Chutia R.,Assam University
Applied Soft Computing Journal | Year: 2017
In this paper, a modified epsilon-deviation degree method of ranking fuzzy numbers is proposed. The epsilon-deviation degree method and other ranking methods are available in the literature and applied in the field of decision-making. Despite of the merits, some limitations and shortcomings are observed in these methods. Namely, (1) these methods cannot distinguish fuzzy numbers sharing the same support and different cores, (2) these methods cannot distinguish crisp-valued fuzzy numbers with different heights, (3) these methods also cannot make a preference between a crisp-valued fuzzy number and an arbitrary fuzzy number, (4) if the expectation values of the centroid points are the same for the fuzzy numbers to be compared, then these methods give an incorrect ranking, (5) if fuzzy numbers depict compensation of areas, then these methods fail to give a proper ranking, and (6) further inconsistency in ranking the fuzzy numbers and their images is also observed. Hence, a modified epsilon-deviation degree method is developed, based on the concept of the ill-defined magnitude ‘value’ and the angle of the fuzzy set. The proposed method bears all the properties of epsilon-deviation degree method and overcome all the limitations and shortcomings of this method and other existing methods. Various sets of fuzzy numbers are considered for comparative study between the existing ranking methods and the proposed method for validation. Further, the proposed method seems to outperform in all situations. Risk analysis problem under uncertain environment are often studied under fuzzy domain. Hence, a study is done by applying the proposed method to risk analysis in poultry farming. © 2017 Elsevier B.V.
News Article | November 8, 2016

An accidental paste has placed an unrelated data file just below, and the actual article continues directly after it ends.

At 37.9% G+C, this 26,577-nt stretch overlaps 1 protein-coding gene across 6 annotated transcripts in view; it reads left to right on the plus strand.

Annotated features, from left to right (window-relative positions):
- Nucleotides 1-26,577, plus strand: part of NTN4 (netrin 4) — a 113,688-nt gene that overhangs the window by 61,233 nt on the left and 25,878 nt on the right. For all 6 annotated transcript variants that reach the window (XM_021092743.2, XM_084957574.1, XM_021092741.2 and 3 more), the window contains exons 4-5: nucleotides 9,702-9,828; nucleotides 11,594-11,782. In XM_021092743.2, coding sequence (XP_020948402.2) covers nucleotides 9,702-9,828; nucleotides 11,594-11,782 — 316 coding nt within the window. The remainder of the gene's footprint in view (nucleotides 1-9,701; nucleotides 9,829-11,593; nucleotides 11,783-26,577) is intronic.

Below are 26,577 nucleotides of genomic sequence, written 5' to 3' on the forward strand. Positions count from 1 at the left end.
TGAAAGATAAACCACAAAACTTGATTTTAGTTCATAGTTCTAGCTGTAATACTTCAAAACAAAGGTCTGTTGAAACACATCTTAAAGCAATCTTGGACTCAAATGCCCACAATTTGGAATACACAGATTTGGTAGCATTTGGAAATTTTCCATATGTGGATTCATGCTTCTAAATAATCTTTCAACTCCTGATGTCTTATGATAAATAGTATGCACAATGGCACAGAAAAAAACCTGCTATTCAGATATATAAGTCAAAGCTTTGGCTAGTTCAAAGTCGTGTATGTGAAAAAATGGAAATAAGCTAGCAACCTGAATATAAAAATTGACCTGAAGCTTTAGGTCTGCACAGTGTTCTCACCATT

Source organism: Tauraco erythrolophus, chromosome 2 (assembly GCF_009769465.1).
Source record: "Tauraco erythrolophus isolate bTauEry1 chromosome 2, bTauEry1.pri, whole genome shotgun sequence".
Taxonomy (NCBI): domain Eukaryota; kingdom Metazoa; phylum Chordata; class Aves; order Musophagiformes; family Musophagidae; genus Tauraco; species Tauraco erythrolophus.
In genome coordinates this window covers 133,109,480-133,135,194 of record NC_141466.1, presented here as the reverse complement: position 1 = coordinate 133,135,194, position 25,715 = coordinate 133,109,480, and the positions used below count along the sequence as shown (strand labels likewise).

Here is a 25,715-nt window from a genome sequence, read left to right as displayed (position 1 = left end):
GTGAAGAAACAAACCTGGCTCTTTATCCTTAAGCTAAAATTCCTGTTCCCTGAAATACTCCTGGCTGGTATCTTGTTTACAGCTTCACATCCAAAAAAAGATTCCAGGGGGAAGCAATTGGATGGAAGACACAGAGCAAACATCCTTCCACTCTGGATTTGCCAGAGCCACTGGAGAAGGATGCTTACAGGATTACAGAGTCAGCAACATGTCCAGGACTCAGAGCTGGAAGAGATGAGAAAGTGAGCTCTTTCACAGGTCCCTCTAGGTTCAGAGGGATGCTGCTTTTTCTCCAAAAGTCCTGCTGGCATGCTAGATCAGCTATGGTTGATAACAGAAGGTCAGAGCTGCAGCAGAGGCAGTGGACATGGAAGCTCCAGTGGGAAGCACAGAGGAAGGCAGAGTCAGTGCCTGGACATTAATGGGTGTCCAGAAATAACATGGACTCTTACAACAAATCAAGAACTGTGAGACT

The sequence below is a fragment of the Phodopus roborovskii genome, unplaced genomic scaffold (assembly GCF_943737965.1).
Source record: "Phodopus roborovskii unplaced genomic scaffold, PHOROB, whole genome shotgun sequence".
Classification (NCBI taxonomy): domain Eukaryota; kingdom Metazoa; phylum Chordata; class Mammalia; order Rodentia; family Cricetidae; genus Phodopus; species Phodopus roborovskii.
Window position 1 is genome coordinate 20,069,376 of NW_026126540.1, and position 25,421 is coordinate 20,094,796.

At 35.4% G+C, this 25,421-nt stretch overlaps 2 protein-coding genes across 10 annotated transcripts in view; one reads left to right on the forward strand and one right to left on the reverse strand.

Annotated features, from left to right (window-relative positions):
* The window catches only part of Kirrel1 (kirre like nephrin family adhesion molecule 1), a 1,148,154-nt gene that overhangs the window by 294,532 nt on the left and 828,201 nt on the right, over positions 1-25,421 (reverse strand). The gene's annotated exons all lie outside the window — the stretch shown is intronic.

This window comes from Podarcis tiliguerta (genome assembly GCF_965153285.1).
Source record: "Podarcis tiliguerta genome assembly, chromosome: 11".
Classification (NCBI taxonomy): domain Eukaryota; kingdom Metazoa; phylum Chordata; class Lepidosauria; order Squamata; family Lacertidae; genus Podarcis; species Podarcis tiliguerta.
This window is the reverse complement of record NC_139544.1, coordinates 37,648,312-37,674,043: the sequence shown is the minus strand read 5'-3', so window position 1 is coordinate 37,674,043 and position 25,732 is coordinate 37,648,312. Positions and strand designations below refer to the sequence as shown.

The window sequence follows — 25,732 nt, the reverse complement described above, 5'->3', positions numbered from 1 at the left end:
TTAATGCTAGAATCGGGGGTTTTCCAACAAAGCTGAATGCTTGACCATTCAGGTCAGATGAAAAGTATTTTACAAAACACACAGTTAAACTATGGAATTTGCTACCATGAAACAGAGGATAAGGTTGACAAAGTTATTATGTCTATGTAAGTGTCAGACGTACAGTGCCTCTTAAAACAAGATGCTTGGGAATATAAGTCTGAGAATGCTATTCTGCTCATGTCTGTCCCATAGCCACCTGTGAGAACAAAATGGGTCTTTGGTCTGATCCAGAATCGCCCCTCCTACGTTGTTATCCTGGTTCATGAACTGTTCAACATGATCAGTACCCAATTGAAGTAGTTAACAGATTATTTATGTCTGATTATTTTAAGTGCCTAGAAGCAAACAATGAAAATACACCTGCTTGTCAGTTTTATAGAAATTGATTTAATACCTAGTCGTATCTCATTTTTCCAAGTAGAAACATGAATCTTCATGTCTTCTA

NAPLES, ITALY, November 08, 2016-- Dr. Giulio Tarro has been included in Marquis Who's Who. As in all Marquis Who's Who biographical volumes, individuals profiled are selected on the basis of current reference value. Factors such as position, noteworthy accomplishments, visibility, and prominence in a field are all taken into account during the selection process.Beginning in 1966, Dr. Tarro's illustrious 50-year career has been comprised of notable achievements in virology, microbiology, and immunology. After earning an MD from the University of Naples Federico II, Dr. Tarro became an assistant in medical pathology at his alma mater. He then became a research fellow at the National Research Council, and by the fellowship's end, he was an assistant professor of research pediatrics and a research associate in the division of virology and cancer research at the University of Cincinnati College's Medicine and Children's Hospital. Further, he taught oncologic virology and microbiology and immunology at the University of Naples Federico II's College of Medicine and School of Specialization and was the chief of the virology division at D. Cotugno Hospital Infectious Diseases. Dr. Tarro had also obtained a postgraduate degree in nervous diseases and a Ph.D. in virology. He went on to become the research chief for the National Research Council.Dr. Tarro's academic and professional achievements continued to overlap as the decades passed, with each accomplishment earning the virologist more national and international recognition than the last. Following his Ph.D., Dr. Tarro earned a postgraduate degree in medical and biological sciences from Roman Academy, an honorary degree in medicine from Pro-Deo State University, an honorary degree in immunology from St. Theodora Academy, an honorary degree in bioethics from Constantinian University, an honorary Master of Science in biomedical technology from Assam University, and an honorary degree in social sciences from Bonakè University. At the same time, he became the president of the ethic committee and the head of the diagnostic laboratories in the department of infectious diseases at D. Cotugno Hospital. At last, in 2006, he retired.Prior to Dr. Tarro's retirement, he held an abundance of career-related positions. He was on the National Committee on Health and was the science coordinator of extracorporeal hyperthermia in HCV patients at First Circle Medical. To remain abreast of industry advancements, Dr. Tarro maintained affiliations with the International League of Doctors against Vivisection, the Italian Society Immuno-Oncology, and the American Association for Cancer Research.For his remarkable accomplishments, Dr. Tarro has been featured in the 32nd through 37th editions of Who's Who in Finance and Business, the 48th through 70th editions of Who's Who in America, the 1st through 8th editions of Who's Who in Medicine and Healthcare, the 1st through 12th editions of Who's Who in Science and Engineering, and the 10th through 33rd editions of Who's Who in the World.About Marquis Who's Who :Since 1899, when A. N. Marquis printed the First Edition of Who's Who in America , Marquis Who's Who has chronicled the lives of the most accomplished individuals and innovators from every significant field of endeavor, including politics, business, medicine, law, education, art, religion and entertainment. Today, Who's Who in America remains an essential biographical source for thousands of researchers, journalists, librarians and executive search firms around the world. Marquis now publishes many Who's Who titles, including Who's Who in America , Who's Who in the World , Who's Who in American Law , Who's Who in Medicine and Healthcare , Who's Who in Science and Engineering , and Who's Who in Asia . Marquis publications may be visited at the official Marquis Who's Who website at www.marquiswhoswho.com